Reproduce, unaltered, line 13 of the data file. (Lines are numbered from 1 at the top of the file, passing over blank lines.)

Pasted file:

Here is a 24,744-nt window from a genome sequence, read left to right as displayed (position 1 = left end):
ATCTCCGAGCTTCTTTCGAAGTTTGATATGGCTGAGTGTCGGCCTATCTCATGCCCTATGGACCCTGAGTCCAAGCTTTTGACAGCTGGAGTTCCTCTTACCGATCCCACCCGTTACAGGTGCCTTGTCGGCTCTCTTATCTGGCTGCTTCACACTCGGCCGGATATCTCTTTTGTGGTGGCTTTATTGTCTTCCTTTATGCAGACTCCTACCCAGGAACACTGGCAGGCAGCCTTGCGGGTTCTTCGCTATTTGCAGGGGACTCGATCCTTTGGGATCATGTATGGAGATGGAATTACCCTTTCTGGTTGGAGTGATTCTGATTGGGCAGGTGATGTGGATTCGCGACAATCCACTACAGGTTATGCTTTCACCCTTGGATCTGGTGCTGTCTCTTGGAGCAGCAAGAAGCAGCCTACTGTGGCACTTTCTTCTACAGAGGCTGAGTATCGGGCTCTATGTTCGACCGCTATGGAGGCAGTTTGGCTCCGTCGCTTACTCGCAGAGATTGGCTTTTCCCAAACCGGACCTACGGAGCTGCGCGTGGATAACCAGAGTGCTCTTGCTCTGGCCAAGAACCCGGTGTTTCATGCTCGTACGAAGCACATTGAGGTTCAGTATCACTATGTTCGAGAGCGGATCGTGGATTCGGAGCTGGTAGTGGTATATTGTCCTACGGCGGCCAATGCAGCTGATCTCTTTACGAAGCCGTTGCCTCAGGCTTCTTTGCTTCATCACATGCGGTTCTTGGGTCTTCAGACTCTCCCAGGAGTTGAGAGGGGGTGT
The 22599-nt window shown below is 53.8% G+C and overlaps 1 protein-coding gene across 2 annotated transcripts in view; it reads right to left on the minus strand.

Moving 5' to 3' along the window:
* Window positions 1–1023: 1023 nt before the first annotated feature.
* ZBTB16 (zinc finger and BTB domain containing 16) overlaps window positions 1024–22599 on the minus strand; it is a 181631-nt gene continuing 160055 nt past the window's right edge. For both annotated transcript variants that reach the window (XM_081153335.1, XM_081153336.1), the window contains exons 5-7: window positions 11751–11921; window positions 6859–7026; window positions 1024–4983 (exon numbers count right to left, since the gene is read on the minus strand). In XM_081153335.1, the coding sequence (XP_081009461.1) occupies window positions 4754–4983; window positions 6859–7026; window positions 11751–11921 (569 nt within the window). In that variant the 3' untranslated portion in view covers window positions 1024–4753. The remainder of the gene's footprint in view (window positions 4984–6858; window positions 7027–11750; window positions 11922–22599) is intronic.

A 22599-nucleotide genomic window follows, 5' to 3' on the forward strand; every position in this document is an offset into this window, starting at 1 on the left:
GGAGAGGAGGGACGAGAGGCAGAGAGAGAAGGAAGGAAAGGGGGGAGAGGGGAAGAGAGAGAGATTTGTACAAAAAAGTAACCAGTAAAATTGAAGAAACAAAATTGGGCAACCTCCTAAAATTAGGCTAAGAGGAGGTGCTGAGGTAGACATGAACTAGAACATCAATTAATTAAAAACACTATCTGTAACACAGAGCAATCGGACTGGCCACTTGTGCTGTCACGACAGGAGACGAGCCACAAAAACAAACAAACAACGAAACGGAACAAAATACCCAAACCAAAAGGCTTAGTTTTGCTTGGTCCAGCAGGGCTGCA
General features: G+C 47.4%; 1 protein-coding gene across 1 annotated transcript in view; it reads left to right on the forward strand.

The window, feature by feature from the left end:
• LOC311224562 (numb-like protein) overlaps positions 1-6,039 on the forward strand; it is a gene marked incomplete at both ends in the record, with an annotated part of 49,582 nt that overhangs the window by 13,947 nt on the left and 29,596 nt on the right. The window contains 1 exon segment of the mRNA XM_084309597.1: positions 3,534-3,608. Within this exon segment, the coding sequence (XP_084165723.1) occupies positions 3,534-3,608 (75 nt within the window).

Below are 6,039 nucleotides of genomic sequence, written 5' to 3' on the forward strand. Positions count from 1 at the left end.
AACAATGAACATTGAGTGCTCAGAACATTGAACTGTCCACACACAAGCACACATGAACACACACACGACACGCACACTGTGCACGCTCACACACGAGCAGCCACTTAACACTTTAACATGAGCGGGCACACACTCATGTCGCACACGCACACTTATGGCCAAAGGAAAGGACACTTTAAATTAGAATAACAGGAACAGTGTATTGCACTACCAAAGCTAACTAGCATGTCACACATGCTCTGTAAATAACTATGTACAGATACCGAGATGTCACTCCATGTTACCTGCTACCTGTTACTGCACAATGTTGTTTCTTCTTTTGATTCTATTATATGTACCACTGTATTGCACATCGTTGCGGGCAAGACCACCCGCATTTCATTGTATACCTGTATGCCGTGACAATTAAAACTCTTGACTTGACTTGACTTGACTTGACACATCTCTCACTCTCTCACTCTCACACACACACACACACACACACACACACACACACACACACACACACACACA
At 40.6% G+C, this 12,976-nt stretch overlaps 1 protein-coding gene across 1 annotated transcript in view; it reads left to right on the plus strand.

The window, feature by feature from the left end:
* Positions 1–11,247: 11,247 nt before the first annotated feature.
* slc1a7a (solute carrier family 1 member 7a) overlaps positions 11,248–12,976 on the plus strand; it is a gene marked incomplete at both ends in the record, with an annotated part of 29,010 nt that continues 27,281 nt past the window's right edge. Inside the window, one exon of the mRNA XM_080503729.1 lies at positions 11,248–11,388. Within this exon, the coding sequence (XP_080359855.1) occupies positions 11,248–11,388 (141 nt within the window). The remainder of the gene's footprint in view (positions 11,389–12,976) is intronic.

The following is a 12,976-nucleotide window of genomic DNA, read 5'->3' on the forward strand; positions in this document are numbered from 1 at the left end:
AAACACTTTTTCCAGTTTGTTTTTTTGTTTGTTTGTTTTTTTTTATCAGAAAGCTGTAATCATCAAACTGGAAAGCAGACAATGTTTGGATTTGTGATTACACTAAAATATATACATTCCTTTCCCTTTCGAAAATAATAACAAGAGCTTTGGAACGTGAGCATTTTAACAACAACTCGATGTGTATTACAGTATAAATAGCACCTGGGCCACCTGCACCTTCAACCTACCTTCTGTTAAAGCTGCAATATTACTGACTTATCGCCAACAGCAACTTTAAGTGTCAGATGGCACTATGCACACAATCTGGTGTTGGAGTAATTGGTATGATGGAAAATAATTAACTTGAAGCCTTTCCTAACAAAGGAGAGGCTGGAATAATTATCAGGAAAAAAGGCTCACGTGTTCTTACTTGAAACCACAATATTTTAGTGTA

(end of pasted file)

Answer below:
AACAATGAACATTGAGTGCTCAGAACATTGAACTGTCCACACACAAGCACACATGAACACACACACGACACGCACACTGTGCACGCTCACACACGAGCAGCCACTTAACACTTTAACATGAGCGGGCACACACTCATGTCGCACACGCACACTTATGGCCAAAGGAAAGGACACTTTAAATTAGAATAACAGGAACAGTGTATTGCACTACCAAAGCTAACTAGCATGTCACACATGCTCTGTAAATAACTATGTACAGATACCGAGATGTCACTCCATGTTACCTGCTACCTGTTACTGCACAATGTTGTTTCTTCTTTTGATTCTATTATATGTACCACTGTATTGCACATCGTTGCGGGCAAGACCACCCGCATTTCATTGTATACCTGTATGCCGTGACAATTAAAACTCTTGACTTGACTTGACTTGACTTGACACATCTCTCACTCTCTCACTCTCACACACACACACACACACACACACACACACACACACACACACACACACACA